Latest research shows that the lower resting values of right ventricular (RV) myocardial % strain may represent a physiologic change rather than subclinical myocardial damage. Therefore, we assessed load-independent changes to the RV as a consequence of high intensity training by measuring the Isovolumic acceleration (IVA) of the free wall of the RV in conjunction with NT pro-BNP measured by an electrochemiluminescence assay.Methods
Seventeen controls (mean age 27 ± 4), 24 soccer footballers (mean age 24 ± 4), and 18 elite rowers (mean age 22 ± 4) were studied. Left ventricular (LV) and RV % strain were measured using two-dimensional (2D) speckle based automated functional imaging (AFI) software. RV free wall IVA was measured using pulsed-wave tissue Doppler at the lateral tricuspid annulus. Standard 2D echo were used to measured RV parameters including the Tei index (systolic and diastolic function) and the total annular plane systolic excursion (TAPSE) of the RV annulus. NT pro-BNP was measured by an electrochemiluminescence assay.Results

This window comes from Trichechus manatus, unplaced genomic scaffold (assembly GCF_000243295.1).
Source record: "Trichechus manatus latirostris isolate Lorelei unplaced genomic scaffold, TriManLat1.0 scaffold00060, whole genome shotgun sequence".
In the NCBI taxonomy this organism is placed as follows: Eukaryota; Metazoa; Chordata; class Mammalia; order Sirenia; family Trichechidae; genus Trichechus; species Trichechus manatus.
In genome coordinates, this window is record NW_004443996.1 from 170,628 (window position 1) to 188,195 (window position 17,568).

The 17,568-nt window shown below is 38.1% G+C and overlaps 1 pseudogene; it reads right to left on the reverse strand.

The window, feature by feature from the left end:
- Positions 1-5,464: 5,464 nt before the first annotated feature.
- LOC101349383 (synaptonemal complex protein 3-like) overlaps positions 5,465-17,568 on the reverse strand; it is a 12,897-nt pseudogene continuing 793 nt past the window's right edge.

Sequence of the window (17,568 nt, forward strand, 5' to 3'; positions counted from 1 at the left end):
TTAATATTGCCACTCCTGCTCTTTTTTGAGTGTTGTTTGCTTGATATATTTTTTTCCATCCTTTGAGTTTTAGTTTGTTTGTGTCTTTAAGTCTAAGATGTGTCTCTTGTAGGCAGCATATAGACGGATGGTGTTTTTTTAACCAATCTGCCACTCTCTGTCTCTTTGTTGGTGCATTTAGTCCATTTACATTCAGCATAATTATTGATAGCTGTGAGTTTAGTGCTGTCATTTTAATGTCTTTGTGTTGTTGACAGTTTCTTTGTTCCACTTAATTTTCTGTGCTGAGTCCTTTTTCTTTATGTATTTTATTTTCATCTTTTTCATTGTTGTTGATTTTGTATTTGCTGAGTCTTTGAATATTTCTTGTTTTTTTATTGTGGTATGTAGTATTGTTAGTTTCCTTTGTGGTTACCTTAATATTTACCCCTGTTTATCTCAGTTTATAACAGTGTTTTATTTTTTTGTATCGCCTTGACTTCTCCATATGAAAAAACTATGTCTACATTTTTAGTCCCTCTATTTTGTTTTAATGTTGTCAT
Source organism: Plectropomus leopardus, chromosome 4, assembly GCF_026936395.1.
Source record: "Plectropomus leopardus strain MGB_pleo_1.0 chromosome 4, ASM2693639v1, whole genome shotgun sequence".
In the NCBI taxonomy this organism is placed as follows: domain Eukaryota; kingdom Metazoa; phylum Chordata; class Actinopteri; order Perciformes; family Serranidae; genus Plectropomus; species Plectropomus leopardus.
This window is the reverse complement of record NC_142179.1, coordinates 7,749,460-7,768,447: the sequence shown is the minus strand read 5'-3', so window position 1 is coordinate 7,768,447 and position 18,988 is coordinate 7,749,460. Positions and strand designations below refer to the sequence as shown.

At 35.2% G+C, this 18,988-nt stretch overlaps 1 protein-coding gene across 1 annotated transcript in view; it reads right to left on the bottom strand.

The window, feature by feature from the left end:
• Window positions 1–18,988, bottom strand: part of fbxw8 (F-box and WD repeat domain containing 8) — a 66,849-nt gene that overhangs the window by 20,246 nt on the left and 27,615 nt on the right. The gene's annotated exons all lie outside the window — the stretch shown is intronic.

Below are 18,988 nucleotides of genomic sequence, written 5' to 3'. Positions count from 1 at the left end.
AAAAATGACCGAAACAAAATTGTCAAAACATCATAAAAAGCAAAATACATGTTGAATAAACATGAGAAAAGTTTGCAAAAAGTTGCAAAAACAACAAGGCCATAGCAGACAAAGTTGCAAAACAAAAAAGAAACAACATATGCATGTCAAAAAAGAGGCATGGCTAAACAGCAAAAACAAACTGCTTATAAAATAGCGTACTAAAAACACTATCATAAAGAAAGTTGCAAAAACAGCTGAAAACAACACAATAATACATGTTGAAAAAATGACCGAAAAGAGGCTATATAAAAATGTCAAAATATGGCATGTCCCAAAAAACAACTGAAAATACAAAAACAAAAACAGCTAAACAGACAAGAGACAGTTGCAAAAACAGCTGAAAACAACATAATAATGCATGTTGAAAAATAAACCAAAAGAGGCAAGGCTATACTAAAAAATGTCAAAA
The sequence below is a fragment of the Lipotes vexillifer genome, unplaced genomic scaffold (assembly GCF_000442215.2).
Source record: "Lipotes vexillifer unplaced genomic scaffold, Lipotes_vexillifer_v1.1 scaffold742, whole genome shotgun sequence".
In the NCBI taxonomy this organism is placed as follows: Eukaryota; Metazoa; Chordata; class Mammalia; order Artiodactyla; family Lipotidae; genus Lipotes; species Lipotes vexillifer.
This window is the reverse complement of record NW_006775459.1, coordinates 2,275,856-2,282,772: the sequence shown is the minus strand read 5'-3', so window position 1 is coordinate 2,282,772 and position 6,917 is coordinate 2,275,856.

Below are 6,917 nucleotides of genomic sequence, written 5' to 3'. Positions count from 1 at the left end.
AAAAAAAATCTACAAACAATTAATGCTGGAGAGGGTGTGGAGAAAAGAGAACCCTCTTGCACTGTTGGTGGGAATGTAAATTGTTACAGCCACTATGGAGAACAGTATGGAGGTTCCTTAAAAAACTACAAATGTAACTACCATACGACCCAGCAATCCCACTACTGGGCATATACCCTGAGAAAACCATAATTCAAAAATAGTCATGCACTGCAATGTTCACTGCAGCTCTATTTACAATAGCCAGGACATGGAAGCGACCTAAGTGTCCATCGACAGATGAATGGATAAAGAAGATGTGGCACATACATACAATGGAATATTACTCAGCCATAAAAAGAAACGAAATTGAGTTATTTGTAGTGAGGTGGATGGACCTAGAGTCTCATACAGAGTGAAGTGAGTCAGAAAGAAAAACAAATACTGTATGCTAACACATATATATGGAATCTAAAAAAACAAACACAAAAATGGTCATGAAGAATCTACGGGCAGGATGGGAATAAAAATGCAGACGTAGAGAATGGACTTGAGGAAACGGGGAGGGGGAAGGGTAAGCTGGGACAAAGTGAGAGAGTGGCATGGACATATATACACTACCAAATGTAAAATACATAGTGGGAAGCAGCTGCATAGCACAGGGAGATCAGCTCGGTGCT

The RV diameter was increased in the footballers and elite rowers compared with controls (P < 0.001). RV wall size was greater in the elite rowers compared with controls and footballers (P = 0.002). The peak IVA of the RV was higher in the rowers, compared with the footballers and to controls (P < 0.001). The mean LV and RV % myocardial strain were lower in the elite athletes and the footballers compared with controls (P < 0.001). There was no difference in RV Tei index, levels of BNP, and TAPSE across all subjects.Conclusions
This study showed a significant increase in IVA of the RV of athletes despite reduced myocardial % strain and normal levels in NT-proBNP. This suggests that the decrease in % strain is not a consequence of myocardial damage, but may represents a part of the physiological response to endurance exercise. Therefore, a reduced IVA in a remodeled RV could herald a pathological response.